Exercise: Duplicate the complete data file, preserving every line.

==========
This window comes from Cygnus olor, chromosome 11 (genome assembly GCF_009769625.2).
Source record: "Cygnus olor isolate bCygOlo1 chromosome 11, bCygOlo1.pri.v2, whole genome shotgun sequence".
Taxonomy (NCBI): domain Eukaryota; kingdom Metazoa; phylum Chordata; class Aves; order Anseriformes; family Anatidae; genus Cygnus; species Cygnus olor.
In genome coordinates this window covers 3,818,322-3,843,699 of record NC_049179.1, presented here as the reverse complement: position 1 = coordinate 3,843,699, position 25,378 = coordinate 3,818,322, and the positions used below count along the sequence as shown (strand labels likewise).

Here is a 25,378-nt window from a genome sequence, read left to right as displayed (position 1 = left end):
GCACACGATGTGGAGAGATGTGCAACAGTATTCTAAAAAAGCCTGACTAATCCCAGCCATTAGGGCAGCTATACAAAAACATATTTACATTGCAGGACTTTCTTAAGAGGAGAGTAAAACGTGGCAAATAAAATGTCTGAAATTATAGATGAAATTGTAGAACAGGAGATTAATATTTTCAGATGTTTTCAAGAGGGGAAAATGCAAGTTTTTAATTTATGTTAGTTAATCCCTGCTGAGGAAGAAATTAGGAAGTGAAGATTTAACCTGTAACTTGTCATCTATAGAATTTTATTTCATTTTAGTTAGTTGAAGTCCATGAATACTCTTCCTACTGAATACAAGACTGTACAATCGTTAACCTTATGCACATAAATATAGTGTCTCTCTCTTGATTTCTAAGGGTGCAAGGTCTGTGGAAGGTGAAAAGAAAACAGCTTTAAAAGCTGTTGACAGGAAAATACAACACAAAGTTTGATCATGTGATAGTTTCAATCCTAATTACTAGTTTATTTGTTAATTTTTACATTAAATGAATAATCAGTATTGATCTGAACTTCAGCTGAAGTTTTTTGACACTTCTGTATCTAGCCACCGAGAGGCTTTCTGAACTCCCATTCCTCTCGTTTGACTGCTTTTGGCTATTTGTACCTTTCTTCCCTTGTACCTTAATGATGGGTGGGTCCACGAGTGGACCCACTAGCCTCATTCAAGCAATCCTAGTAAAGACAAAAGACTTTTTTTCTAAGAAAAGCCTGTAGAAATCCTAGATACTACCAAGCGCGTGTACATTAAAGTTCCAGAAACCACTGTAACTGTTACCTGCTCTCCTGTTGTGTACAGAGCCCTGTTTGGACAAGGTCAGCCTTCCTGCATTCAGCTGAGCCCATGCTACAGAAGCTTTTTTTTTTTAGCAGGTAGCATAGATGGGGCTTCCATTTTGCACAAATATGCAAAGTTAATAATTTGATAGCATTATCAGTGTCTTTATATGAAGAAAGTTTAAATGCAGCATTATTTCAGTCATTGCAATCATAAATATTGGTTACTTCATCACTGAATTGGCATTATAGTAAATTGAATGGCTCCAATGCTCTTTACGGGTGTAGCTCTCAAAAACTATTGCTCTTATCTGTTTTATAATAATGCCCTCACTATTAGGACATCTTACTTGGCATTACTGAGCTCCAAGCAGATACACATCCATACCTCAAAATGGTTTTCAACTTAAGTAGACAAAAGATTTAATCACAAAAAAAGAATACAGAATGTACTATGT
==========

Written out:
This window comes from Cygnus olor, chromosome 11 (genome assembly GCF_009769625.2).
Source record: "Cygnus olor isolate bCygOlo1 chromosome 11, bCygOlo1.pri.v2, whole genome shotgun sequence".
Taxonomy (NCBI): domain Eukaryota; kingdom Metazoa; phylum Chordata; class Aves; order Anseriformes; family Anatidae; genus Cygnus; species Cygnus olor.
In genome coordinates this window covers 3,818,322-3,843,699 of record NC_049179.1, presented here as the reverse complement: position 1 = coordinate 3,843,699, position 25,378 = coordinate 3,818,322, and the positions used below count along the sequence as shown (strand labels likewise).

Here is a 25,378-nt window from a genome sequence, read left to right as displayed (position 1 = left end):
GCACACGATGTGGAGAGATGTGCAACAGTATTCTAAAAAAGCCTGACTAATCCCAGCCATTAGGGCAGCTATACAAAAACATATTTACATTGCAGGACTTTCTTAAGAGGAGAGTAAAACGTGGCAAATAAAATGTCTGAAATTATAGATGAAATTGTAGAACAGGAGATTAATATTTTCAGATGTTTTCAAGAGGGGAAAATGCAAGTTTTTAATTTATGTTAGTTAATCCCTGCTGAGGAAGAAATTAGGAAGTGAAGATTTAACCTGTAACTTGTCATCTATAGAATTTTATTTCATTTTAGTTAGTTGAAGTCCATGAATACTCTTCCTACTGAATACAAGACTGTACAATCGTTAACCTTATGCACATAAATATAGTGTCTCTCTCTTGATTTCTAAGGGTGCAAGGTCTGTGGAAGGTGAAAAGAAAACAGCTTTAAAAGCTGTTGACAGGAAAATACAACACAAAGTTTGATCATGTGATAGTTTCAATCCTAATTACTAGTTTATTTGTTAATTTTTACATTAAATGAATAATCAGTATTGATCTGAACTTCAGCTGAAGTTTTTTGACACTTCTGTATCTAGCCACCGAGAGGCTTTCTGAACTCCCATTCCTCTCGTTTGACTGCTTTTGGCTATTTGTACCTTTCTTCCCTTGTACCTTAATGATGGGTGGGTCCACGAGTGGACCCACTAGCCTCATTCAAGCAATCCTAGTAAAGACAAAAGACTTTTTTTCTAAGAAAAGCCTGTAGAAATCCTAGATACTACCAAGCGCGTGTACATTAAAGTTCCAGAAACCACTGTAACTGTTACCTGCTCTCCTGTTGTGTACAGAGCCCTGTTTGGACAAGGTCAGCCTTCCTGCATTCAGCTGAGCCCATGCTACAGAAGCTTTTTTTTTTTAGCAGGTAGCATAGATGGGGCTTCCATTTTGCACAAATATGCAAAGTTAATAATTTGATAGCATTATCAGTGTCTTTATATGAAGAAAGTTTAAATGCAGCATTATTTCAGTCATTGCAATCATAAATATTGGTTACTTCATCACTGAATTGGCATTATAGTAAATTGAATGGCTCCAATGCTCTTTACGGGTGTAGCTCTCAAAAACTATTGCTCTTATCTGTTTTATAATAATGCCCTCACTATTAGGACATCTTACTTGGCATTACTGAGCTCCAAGCAGATACACATCCATACCTCAAAATGGTTTTCAACTTAAGTAGACAAAAGATTTAATCACAAAAAAAGAATACAGAATGTACTATGT